Psychology Department Overview
The Department of Psychology offers an undergraduate program leading to the Bachelor of Arts degree. The psychology program is designed to provide you with knowledge of psychology's basic terminology, major theories, philosophical assumptions, and classic and current research and in-depth knowledge in your area of specialization; the general problem-solving skills common to all the liberal arts, plus the special research techniques of psychology, from experimental design to interviewing; and provide you with insight into your own psychological development, values, potentials, and career, through reflection and interaction with professors and fellow students.
- Undergraduate Guide Sheet (Effective for pre-Fall 2016 Admissions)
- New Curriculum Undergraduate Guide Sheet (Effective for post-Fall 2016 Admissions)
- Four Year Plan
All professors in the Department of Psychology have doctoral degrees and are trained researchers. We are a diverse department and our areas of expertise range from consulting work to research on health behavior, dating scripts, substance use, learned flavor preference, behavioral neuroscience, personality disorders, and crisis intervention.
A variety of options encourage you to move beyond the classroom:
- You can do your own research project. To help you, we have laboratory facilities in Franklin Science Center that will allow you to experiment with rats, videotape interviews, use computers, and so on.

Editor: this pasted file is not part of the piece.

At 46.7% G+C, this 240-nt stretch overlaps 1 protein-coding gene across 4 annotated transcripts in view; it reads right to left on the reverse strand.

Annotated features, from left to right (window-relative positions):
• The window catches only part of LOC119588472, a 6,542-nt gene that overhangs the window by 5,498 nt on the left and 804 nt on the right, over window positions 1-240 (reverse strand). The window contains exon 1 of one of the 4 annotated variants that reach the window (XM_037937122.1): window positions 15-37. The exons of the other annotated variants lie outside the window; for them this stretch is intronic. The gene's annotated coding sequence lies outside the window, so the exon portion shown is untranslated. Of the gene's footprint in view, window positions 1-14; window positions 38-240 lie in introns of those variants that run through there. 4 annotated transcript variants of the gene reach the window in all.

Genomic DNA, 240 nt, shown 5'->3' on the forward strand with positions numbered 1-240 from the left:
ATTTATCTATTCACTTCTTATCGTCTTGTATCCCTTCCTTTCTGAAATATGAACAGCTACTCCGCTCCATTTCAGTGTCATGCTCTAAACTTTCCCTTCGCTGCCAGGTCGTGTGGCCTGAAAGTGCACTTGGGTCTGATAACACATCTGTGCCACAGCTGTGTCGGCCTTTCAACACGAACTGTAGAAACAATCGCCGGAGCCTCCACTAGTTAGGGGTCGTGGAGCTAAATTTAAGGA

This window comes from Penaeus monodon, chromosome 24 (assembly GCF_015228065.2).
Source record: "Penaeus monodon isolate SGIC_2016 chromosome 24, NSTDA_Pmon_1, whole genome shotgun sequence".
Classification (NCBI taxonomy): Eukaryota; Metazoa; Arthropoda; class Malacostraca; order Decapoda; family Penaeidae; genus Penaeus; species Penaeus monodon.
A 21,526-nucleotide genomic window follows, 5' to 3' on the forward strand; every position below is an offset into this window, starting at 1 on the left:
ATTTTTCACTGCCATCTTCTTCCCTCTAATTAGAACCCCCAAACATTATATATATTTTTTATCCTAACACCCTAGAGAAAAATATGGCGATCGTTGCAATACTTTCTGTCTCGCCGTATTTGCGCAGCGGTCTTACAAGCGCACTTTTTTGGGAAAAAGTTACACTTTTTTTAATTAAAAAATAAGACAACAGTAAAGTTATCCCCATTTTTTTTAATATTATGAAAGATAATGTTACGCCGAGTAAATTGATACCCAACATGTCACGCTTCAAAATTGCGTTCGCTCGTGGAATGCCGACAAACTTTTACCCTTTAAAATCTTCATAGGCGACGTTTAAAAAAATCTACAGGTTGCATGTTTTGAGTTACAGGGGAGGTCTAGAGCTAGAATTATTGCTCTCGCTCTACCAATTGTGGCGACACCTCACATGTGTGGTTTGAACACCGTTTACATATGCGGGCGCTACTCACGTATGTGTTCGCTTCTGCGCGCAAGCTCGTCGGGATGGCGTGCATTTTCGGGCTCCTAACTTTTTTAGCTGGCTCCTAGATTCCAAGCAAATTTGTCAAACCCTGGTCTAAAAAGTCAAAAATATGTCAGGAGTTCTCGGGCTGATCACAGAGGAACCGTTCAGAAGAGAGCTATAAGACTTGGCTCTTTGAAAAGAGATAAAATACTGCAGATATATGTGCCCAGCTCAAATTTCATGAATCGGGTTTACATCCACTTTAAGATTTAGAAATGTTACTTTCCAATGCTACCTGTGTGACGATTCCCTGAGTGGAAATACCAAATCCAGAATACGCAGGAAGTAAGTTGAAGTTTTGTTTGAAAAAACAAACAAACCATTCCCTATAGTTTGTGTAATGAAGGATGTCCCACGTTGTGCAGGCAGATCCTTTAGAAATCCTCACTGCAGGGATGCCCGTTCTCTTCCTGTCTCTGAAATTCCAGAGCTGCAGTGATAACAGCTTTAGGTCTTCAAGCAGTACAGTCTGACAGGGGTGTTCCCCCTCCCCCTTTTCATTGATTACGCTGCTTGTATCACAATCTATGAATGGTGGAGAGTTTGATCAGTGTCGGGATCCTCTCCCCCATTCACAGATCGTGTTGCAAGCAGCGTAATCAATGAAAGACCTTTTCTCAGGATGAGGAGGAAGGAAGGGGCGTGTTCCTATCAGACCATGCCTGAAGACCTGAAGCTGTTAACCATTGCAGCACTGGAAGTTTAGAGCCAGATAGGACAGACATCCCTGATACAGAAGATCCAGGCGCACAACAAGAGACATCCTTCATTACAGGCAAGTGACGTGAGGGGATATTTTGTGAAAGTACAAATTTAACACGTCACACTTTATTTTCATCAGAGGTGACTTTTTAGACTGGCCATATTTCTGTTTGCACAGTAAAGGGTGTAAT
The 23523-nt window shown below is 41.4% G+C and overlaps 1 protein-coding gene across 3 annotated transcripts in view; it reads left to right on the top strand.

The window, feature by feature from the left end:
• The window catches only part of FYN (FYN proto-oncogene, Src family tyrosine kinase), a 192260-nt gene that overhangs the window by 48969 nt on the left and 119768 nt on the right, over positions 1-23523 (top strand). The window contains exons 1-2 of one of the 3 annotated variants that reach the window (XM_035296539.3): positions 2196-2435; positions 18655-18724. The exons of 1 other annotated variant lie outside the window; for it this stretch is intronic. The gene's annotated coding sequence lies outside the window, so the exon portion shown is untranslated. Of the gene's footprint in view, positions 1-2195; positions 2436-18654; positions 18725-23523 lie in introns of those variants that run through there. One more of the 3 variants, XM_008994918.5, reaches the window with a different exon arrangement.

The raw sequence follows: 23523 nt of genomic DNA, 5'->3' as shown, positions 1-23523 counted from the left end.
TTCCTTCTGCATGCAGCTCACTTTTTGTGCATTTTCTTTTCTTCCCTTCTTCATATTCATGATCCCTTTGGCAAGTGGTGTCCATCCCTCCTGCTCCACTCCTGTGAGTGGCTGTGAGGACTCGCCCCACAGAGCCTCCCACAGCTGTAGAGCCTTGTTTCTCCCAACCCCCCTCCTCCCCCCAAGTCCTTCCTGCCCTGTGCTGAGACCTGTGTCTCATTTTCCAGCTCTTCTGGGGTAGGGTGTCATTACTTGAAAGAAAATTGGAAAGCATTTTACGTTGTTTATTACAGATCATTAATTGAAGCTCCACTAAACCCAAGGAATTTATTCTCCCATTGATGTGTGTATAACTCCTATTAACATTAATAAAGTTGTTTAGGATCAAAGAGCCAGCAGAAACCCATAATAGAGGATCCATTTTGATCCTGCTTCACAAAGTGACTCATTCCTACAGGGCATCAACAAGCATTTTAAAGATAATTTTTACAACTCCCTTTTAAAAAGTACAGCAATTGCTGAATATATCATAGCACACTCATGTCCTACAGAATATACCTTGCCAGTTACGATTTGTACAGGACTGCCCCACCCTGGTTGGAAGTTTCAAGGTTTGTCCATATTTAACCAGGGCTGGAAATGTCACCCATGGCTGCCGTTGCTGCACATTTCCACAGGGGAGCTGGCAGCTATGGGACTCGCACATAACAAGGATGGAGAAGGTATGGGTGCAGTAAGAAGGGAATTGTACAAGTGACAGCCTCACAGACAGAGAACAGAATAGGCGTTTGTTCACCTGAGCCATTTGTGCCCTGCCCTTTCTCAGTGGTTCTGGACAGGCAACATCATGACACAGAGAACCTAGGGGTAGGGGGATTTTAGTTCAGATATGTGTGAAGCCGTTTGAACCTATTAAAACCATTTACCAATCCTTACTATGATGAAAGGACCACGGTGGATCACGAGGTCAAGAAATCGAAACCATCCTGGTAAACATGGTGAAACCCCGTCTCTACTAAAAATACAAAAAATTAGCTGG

- Or you can do an internship by finding a position as a crisis worker, attendant at a halfway house, personnel manager's assistant, or any psychology-related job and writing a paper on the experience.
- And you can join the Psychology Club and meet other majors, hear guest speakers, and take trips to conferences, institutions and research facilities.
- Students who qualify with an overall QPA of 3.0 or above and a 3.2 or above in psychology are invited to apply to Psi Chi, a national honor society.
Honors in Psychology Program
The Honors in Psychology Program is open to psychology majors who have and maintain a 3.8 QPA overall. Second semester freshmen who meet this requirement will be invited to participate. If you are a transfer student who would like to participate or if you believe you are qualified and were not asked, please contact the department.
Honors students must receive their 12 foundations credits from some combination of 300-level courses, 400-level courses, and/or honors credit in 200-level courses. In addition, you must earn 9 credits from any combination of the following: any 500-level graduate course in the Psychology Department; honors credit in any 300-level or 400-level course (may double up with foundations); or PSY 379 Capstone Seminar in Psychology. You must do a two semester Honors Thesis (6 credits) under the guidance of a faculty member in the Psychology Department.
Psychology Career Opportunities
A bachelor's degree in psychology is a popular liberal arts degree for people seeking basic managerial positions in industry and government.
While the bachelor's degree will open up some mental health care positions, most students who wish to work specifically in psychology go on to master's degrees in counseling, testing, or personnel or doctorates in such areas as clinical, experimental, or industrial psychology. More than 30 percent of our graduates go on to earn an advanced degree.
A bachelor's in psychology can lead to careers in:
- Clinical Psychology
- Cognitive Psychology
- Counseling Psychology
- Developmental Psychology
- Health Psychology
- Industrial/Organizational Psychology
- Legal Psychology
- Behavioral Neuroscience
- Physiological Psychology
- School Psychology
- Social Psychology
- Quantitative Psychology
Students wishing to change majors to psychology must have a 2.30 quality point average.